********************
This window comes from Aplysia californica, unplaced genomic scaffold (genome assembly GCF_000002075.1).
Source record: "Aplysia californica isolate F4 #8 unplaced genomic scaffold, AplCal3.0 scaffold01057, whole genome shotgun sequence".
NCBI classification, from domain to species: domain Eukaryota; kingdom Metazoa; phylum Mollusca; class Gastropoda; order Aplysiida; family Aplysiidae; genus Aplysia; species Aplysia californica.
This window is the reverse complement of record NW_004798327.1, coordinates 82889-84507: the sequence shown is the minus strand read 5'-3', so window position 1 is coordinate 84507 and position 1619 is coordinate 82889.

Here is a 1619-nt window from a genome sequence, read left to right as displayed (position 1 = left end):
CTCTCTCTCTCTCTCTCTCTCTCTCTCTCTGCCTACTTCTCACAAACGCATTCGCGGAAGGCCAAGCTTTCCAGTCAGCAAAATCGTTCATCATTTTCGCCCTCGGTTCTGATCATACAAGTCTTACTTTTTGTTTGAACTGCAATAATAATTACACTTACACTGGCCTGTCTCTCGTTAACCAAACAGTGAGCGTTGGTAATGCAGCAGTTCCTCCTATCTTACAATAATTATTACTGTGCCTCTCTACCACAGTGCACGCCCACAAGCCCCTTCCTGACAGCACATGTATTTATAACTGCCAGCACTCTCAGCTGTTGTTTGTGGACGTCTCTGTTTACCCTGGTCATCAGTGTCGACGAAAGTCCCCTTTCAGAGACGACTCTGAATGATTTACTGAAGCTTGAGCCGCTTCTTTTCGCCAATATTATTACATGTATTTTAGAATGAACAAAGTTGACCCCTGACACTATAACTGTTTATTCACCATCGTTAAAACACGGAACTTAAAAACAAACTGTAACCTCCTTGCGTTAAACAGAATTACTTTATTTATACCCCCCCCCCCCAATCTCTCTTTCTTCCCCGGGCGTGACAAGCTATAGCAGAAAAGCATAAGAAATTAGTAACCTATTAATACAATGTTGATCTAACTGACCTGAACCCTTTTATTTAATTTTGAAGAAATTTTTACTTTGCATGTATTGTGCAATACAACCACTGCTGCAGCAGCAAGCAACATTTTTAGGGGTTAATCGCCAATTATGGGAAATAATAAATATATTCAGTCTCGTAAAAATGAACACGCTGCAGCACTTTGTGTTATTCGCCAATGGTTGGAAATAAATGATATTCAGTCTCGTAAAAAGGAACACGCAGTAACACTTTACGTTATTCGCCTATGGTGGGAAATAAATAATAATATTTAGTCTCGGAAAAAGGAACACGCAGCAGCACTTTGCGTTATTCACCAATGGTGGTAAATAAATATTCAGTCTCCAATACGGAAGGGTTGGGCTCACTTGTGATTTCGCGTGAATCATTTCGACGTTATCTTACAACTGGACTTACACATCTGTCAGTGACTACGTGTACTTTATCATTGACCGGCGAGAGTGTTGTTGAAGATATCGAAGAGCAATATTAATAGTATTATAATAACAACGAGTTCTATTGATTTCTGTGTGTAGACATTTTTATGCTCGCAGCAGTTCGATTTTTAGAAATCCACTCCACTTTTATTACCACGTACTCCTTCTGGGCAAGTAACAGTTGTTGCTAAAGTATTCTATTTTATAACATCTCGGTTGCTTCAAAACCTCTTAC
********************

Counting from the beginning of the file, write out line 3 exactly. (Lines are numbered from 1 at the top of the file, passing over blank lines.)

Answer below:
NCBI classification, from domain to species: domain Eukaryota; kingdom Metazoa; phylum Mollusca; class Gastropoda; order Aplysiida; family Aplysiidae; genus Aplysia; species Aplysia californica.